Is Glyceryl Stearate SE Comedogenic?

What Does Comedogenic Mean?

Comedogenic is a word used to describe substances or ingredients in cosmetic formulations that may promote acne, blackheads, or other clogged pores.

What Ingredients Are Comedogenic?

Based on the individual, certain ingredients may cause clogged pores in the skin.

For example, while someone may experience breakouts after using rosehip oil on the skin, another person may swear by its benefits.

However, there is a universal list of ingredients that is irritating to most individuals suffering from acne.

Find that list here.

What is Glyceryl?

Glyceryl is a derivative or form of glycerol.  

Glycerol is a chemically stable and colourless liquid found in a variety of cosmeceutical formulations (1).

It plays a role in skin hydration and barrier repair (2).

It has also been shown to play a role in speeding up wound healing, exhibiting antimicrobial properties, and protecting the skin from irritating substances (2).

What Is Stearate?

Stearate is a derivative of stearic acid.

Stearic acid is a solid white substance (3).

It is used as a product stabilizer and also imparts moisturizing effects on the skin. 

Stearic Acid Effects On The Skin

The skin’s barrier is made up of a specified ratio of ceramides, cholesterol, and fatty acids.

Stearic acid is included in this fatty acid composition.

The presence of stearic acid in cosmetic formulations minimizes skin lipid damage and increases hydration (4).

Stearic Acid In Body Washes

Removal of stearic acid from the skin from harsh cleansers negatively impacts the skin’s barrier (4).

Incorporating stearic acid into a body wash actually added more fatty acids into the skin, improving hydration and barrier integrity (4).

It has been shown to reduce water loss in the skin as well.

What Is Glyceryl Stearate SE?

Glyceryl Stearate SE is a combination of glycerol and the fatty acid stearic acid along with an added substance that makes it “self-emulsifying” – This is what “SE” stands for in its name. 

What Does Emulsifying Mean In Cosmetics?

Emulsifying is a term used to describe a substance that helps to mix ingredients that otherwise do not mix well.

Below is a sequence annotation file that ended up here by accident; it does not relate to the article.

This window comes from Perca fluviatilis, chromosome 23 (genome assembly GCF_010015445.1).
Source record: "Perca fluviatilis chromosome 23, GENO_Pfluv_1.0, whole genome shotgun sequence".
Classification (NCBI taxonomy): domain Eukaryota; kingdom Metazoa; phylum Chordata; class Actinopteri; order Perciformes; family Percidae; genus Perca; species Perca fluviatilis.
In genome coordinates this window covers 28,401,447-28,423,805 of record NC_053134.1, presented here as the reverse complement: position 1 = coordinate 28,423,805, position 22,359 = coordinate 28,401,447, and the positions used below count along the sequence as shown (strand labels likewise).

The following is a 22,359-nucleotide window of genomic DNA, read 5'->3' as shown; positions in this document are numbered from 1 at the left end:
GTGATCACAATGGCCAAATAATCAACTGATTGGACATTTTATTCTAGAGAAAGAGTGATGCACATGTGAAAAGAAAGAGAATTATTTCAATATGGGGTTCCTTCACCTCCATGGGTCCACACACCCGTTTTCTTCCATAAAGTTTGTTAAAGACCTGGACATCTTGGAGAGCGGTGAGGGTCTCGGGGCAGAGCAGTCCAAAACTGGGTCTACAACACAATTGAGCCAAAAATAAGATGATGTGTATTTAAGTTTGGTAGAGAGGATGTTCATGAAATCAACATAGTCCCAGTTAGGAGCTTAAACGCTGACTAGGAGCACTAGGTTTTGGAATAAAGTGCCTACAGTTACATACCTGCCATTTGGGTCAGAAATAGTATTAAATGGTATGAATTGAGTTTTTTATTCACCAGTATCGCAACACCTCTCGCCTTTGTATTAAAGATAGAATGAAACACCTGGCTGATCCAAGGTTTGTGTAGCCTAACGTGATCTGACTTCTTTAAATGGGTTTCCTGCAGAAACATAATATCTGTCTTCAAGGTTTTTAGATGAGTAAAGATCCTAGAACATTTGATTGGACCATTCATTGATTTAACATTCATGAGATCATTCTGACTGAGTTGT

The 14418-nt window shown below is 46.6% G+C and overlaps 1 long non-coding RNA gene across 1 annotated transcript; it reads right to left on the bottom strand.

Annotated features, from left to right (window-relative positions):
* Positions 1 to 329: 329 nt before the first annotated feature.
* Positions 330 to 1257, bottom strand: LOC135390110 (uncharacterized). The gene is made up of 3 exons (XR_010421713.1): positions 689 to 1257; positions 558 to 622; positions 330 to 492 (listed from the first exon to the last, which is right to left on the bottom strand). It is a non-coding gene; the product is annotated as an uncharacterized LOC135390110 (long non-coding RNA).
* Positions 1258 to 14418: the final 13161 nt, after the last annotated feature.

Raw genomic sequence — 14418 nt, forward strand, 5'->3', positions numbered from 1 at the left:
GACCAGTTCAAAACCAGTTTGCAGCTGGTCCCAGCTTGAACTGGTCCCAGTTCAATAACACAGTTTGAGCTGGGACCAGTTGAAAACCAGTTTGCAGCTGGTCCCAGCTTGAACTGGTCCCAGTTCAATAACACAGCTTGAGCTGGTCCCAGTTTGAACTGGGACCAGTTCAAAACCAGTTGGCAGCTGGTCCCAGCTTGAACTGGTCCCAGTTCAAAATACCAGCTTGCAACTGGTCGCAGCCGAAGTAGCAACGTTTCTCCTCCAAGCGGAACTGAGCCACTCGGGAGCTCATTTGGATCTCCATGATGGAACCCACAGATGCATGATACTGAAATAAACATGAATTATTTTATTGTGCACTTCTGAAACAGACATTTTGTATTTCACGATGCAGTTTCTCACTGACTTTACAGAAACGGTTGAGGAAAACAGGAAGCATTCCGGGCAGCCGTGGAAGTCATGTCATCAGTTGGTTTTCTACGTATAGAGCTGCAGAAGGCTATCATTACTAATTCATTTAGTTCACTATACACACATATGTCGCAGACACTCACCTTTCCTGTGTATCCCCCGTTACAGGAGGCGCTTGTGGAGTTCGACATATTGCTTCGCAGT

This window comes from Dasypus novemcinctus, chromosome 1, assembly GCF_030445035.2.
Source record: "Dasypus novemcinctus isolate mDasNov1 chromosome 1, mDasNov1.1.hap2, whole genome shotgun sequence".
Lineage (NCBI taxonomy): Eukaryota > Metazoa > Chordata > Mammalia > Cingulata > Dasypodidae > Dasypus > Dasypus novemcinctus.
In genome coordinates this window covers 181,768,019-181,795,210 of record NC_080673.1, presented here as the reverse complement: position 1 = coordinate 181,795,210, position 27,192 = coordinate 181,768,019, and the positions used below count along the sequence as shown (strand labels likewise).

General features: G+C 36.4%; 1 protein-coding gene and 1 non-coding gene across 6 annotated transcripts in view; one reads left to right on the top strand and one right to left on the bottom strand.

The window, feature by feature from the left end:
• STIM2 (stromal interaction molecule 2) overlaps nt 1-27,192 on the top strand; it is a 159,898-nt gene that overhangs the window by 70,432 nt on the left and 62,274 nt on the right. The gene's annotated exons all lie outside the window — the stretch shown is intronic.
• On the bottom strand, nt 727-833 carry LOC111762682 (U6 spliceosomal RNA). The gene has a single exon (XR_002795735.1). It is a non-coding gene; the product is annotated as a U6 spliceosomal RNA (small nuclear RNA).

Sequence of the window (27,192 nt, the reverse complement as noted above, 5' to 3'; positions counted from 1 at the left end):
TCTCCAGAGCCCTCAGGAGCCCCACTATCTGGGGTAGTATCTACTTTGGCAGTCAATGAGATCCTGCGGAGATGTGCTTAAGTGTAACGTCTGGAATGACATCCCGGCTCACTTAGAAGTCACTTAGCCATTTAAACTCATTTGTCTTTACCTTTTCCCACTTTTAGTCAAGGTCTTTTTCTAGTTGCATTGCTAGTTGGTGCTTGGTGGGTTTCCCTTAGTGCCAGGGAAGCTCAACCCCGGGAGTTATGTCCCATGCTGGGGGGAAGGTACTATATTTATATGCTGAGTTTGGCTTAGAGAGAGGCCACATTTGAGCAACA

There are many phases of ingredients that do not mix.

Oil and water are one example of two substances that do not mix.

Emulsifiers In Oil Cleansers and Moisturizers

Oil cleansers are a type of skincare product that often have a hard time being washed off with water.

Moisturizers may also contain nourishing oils and other waxy substances to aid in skin hydration.

An emulsifier may need to be incorporated into these products in order to mix these ingredients with other water-based ingredients.

Why Is Glyceryl Stearate SE Helpful In Cosmetics?

Glyceryl Stearate SE is a type of emulsifier that not only imparts a hydrating effect on the skin, but helps to stabilize cosmetics.

By helping formulations mix together well, this ingredient allows for stability and ease of use.

The product will not separate into oils and watery substances.

Glyceryl Stearate SE allows the product to be used easily and spread evenly into the skin.

Is Glyceryl Comedogenic?

As stated previously, comedogenicity is dependent on the individual.

It is important to track the ingredients you use on your skin, and to identify which ingredients cause you to breakout.

When it comes to glycerol (a pure form of glycerin) is well-tolerated amongst most people.

It is used in most lotions and creams, as well as hydrating facial cleansers.

Is Stearate Comedogenic?

Stearate, a type of fatty acid, may be bothersome to some individuals as it penetrates the skin well.

However, fatty acids are essential in maintaining the skin’s barrier, so you are likely to tolerate this fatty acid as well.

In conclusion, this ingredient imparts benefits to the skin including hydration, maintenance of the skin barrier, and increased wound healing.

It is a beneficial ingredient that should be incorporated into your skincare routine.


  2. Fluhr JW, Darlenski R, Surber C. Glycerol and the skin: holistic approach to its origin and functions. Br J Dermatol. 2008 Jul;159(1):23-34. doi: 10.1111/j.1365-2133.2008.08643.x. Epub 2008 Jul 1. PMID: 18510666.

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